Sunday, July 12, 2015

Live Music: at Jazz in the Gardens, Voices carried

Though Jamaican audiences are far more primed for vocal than instrumental live acts (which makes this writer somewhat of a contrarian), a well executed vocal cabaret can be a genuinely extraordinary thrill.

The most recent edition of Jazz in the Gardens at the Pegasus was just that, with every act on the roster delivering a sterling set (despite two artiste's protests of a failing voice) of well-chosen numbers that offered variety and  virtuosity in almost equal measure.

First up though, the band. Drummer Desi Jones led an amalgamation of EMC (Edna Manley College) alumni through an invigorating curtain-raiser of standards before the first vocal act took the stage.

Nina Karle Levy (below) took advantage of her famous name to reel off a fine trio of songs by her storied namesake, Nina Simone: a sultry yet cheerful  "Feelin Good" the crowd-pleaser "My baby Just Cares For Me" and this writer's favourite,"I Put A Spell On You"

She was followed by Montana, who busying himself on the hotel circuit, arrived in less-than-perfect vocal nick. Still, he managed to belt out more than creditable renditions of Al Green's "Let's Stay Together" and a Spinners medley  ("Could It Be I'm Falling In Love/ I'll Be Around") before backing off the Burt Bacharach/Hal David classic 'A House is Not A Home".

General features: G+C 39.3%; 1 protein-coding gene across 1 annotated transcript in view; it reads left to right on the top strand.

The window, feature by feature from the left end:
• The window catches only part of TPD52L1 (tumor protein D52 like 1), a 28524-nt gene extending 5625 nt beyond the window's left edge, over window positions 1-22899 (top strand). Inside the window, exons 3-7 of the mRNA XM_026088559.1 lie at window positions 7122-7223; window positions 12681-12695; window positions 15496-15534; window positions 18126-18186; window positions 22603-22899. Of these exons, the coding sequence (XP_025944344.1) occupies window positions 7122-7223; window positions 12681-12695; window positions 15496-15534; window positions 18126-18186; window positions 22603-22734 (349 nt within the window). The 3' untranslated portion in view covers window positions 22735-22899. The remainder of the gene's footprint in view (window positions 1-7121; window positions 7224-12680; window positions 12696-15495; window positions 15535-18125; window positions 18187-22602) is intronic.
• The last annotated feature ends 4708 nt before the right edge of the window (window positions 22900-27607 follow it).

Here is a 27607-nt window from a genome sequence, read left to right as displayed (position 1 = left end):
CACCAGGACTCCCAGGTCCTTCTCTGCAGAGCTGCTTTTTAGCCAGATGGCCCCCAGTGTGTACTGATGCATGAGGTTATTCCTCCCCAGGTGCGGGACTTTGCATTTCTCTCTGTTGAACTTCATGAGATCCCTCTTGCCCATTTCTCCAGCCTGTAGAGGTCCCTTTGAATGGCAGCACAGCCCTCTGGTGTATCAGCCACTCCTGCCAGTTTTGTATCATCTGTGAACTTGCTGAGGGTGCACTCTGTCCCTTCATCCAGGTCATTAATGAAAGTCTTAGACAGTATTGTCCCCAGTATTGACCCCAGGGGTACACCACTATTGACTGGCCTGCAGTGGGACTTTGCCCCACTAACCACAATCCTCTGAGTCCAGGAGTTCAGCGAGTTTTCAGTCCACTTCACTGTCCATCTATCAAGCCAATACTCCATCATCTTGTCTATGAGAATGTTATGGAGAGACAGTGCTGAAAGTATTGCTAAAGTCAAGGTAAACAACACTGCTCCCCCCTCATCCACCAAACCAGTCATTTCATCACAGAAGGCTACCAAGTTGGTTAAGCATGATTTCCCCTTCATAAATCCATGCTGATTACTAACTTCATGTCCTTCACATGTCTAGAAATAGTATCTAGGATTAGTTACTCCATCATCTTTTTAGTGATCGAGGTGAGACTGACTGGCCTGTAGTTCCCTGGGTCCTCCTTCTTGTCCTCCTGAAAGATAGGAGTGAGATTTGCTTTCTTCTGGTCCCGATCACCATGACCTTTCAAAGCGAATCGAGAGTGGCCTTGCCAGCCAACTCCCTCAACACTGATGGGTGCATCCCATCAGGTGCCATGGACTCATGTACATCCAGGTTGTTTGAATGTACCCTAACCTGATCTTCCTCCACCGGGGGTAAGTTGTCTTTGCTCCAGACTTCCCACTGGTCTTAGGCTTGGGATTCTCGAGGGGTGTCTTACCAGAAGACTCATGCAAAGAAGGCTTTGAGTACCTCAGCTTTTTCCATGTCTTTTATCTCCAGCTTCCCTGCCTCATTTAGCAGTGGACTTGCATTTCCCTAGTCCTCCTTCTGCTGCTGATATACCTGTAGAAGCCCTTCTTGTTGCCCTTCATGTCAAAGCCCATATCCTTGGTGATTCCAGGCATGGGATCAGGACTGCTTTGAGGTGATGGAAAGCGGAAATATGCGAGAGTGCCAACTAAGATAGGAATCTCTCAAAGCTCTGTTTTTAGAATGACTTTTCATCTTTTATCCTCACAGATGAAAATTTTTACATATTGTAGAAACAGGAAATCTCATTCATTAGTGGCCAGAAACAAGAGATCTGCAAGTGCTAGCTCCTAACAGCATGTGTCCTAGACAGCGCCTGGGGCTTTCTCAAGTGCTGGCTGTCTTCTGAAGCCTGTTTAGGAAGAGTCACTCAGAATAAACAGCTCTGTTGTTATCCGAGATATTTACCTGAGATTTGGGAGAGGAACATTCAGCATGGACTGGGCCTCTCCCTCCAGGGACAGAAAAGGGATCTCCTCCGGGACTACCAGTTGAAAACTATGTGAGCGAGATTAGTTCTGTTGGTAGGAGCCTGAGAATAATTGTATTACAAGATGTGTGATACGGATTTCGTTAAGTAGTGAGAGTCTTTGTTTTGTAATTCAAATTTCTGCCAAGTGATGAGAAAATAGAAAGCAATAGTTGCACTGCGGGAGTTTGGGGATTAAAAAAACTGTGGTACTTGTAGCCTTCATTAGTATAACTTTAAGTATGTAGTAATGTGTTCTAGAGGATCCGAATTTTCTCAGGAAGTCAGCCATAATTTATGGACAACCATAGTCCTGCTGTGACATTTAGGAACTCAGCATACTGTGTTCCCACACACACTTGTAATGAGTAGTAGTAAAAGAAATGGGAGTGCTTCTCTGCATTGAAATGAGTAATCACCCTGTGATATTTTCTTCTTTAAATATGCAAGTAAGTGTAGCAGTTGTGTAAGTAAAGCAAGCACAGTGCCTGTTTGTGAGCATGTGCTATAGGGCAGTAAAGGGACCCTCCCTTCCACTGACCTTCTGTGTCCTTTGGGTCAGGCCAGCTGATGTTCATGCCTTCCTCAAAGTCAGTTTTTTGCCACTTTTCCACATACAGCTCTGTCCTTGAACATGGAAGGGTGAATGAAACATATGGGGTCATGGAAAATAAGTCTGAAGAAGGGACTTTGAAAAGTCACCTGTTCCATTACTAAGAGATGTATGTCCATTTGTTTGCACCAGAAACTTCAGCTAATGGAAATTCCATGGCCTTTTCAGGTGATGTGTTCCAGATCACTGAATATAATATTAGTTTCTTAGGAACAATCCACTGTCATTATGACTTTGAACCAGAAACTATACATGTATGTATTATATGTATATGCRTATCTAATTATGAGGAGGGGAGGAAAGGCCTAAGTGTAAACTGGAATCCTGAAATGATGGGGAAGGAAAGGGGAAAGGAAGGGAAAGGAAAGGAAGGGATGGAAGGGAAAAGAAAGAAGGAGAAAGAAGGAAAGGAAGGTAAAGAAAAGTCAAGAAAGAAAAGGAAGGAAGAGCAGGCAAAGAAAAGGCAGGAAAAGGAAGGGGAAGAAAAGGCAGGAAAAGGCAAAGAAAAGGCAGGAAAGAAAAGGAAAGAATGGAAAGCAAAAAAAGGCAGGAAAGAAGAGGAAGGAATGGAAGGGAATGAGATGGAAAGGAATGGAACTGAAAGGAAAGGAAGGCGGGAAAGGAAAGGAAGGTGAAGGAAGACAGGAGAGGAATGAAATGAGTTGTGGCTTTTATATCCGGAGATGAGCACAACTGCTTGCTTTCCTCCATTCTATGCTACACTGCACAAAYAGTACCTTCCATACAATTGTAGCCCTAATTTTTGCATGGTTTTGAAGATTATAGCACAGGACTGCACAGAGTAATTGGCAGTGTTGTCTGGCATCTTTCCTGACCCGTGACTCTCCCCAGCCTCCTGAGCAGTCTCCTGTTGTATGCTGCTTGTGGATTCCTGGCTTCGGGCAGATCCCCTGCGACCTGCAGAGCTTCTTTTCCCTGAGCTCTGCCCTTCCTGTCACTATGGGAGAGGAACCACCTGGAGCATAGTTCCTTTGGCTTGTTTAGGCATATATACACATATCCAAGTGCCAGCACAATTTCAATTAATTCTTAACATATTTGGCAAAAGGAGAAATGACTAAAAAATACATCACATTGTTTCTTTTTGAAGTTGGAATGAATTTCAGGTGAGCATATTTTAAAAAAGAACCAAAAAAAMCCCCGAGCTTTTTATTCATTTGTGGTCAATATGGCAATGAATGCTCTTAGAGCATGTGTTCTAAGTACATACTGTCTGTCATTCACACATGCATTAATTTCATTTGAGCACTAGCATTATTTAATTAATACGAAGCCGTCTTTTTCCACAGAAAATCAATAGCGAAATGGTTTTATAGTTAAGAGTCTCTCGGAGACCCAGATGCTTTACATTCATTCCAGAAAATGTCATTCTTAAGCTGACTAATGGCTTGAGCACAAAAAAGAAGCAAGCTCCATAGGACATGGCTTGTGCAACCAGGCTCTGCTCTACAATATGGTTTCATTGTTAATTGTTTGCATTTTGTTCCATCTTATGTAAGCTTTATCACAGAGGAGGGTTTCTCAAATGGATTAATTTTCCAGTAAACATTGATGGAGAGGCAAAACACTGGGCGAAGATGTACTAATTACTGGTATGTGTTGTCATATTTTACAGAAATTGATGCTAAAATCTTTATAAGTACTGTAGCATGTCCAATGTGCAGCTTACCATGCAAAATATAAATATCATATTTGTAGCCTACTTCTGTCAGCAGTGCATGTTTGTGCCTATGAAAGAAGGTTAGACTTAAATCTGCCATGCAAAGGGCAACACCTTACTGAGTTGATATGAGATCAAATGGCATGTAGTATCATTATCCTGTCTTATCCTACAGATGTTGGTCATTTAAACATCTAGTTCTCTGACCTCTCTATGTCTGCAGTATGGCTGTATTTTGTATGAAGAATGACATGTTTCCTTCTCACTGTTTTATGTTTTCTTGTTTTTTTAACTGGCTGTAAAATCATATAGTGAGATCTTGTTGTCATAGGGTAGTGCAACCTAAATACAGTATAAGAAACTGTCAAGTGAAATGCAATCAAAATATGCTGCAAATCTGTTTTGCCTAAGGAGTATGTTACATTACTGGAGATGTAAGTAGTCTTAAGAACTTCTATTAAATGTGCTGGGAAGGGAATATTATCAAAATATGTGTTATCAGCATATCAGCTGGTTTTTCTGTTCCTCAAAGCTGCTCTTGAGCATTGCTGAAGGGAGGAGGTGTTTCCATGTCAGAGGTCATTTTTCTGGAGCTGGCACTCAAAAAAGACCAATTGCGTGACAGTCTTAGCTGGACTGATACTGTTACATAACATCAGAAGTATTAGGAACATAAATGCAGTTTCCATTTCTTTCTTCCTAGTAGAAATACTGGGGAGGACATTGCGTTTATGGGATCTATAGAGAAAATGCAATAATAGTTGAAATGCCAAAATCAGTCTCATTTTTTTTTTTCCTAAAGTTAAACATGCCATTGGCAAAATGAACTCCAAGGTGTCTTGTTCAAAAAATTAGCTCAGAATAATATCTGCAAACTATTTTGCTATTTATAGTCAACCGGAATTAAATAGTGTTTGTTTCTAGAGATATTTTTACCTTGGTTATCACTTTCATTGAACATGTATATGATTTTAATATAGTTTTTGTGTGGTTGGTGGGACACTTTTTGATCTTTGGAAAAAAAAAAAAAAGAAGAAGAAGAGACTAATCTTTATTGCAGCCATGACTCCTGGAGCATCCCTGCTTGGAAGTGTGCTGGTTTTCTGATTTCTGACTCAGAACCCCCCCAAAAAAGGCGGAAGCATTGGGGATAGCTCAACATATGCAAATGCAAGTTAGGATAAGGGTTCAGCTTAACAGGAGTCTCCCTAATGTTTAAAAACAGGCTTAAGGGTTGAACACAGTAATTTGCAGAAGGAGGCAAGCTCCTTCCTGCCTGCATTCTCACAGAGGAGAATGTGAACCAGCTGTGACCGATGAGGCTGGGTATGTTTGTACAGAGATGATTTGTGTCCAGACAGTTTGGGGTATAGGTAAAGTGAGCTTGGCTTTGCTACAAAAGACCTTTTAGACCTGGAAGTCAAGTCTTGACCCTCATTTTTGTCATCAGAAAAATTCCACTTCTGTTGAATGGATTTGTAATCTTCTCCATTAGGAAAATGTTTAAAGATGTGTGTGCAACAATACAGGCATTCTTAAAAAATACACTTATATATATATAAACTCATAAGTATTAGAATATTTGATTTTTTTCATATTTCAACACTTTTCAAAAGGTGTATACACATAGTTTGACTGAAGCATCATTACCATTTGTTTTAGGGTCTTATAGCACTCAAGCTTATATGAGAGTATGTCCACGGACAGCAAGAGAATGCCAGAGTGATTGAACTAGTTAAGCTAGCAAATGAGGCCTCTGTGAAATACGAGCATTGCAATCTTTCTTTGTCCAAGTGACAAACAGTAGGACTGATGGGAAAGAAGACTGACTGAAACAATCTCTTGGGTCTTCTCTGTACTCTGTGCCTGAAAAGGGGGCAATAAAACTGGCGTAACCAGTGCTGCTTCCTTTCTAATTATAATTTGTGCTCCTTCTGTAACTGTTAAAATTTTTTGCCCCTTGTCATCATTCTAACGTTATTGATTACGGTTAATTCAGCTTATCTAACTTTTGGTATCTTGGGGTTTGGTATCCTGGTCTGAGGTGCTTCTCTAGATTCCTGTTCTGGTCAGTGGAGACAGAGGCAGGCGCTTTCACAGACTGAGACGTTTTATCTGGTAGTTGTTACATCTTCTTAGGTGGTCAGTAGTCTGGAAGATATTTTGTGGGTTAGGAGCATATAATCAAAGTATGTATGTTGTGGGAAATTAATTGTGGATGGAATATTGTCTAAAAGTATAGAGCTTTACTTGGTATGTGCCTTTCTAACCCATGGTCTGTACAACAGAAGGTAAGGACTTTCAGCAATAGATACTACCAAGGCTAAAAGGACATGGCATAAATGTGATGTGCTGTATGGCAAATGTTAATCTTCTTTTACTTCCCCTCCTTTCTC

There was no backing off for erstwhile sportscaster Ian Andrews(right), who came in between two women vocalists I'll get to in a little while. Dapper in grey, he dove straight into "My One and Only Love" before teasing with Doris Day's "Perhaps, Perhaps, Perhaps" and giving the required full emotional treatment (even dropping to one knee) to the Righteous Brothers' "Unchained Melody".

Alisa and Christine are the aforementioned ladies and whilst their repertoires differed considerably, the quality, professionalism and flat-out commitment to their respective crafts was equally unquestionable.

Clad in a fetching black pantsuit, Alisa ran through (OK, she didn't "run") a number of her favourites and was not merely pitch perfect musically, but in terms of the emotions conveyed. The inclusion of the long-missed "Old Friend" by Phyllis Hyman (who took her own life by drug overdose) and the much misconstrued "Hallelujah" (written and recorded by Leonard Cohen, but more famously covered by Jeff Buckley, who drowned) meant that two of her selections had tragedy attached to them, but there was everything joyful in hearing the delivery, as there was in her rousing rendition of Emeli Sande's 'Next To Me".

Sartorially the antithesis of Alisa, Christine Fisher took the stage in flowing, glowing white and delved into the blues. Roberta Flack's "Tryin Times" and the classic 8-bar composition "Trouble in Mind" (often recorded but perhaps most famously by Dinah Washington) set a somber mood that undoubtedly resonated with the audience (and with the organizers) and was not completely erased by a joyously funky reading of  the Tracy Chapman smash, "Give Me One Reason"

No to be outdone by the ladies, closing Rojah changed the tempo and the tenor of the evening completely, with a stirring mix of reggae and r n' b gems (including Jimmy Cliff's "Harder They Come" theme and "Trapped") accompanied by near-manic movement and frequent raps with - and throws to - the audience. He showed no signs of having overcome - as he explained - throat surgery just days prior, except for giving the audience a bit too many cues for sing-alongs and fill-ins.

All told, it was a night, worthy of the Jazz in the Gardens brand, precipitating great anticipation for the next instalment, come September 6.

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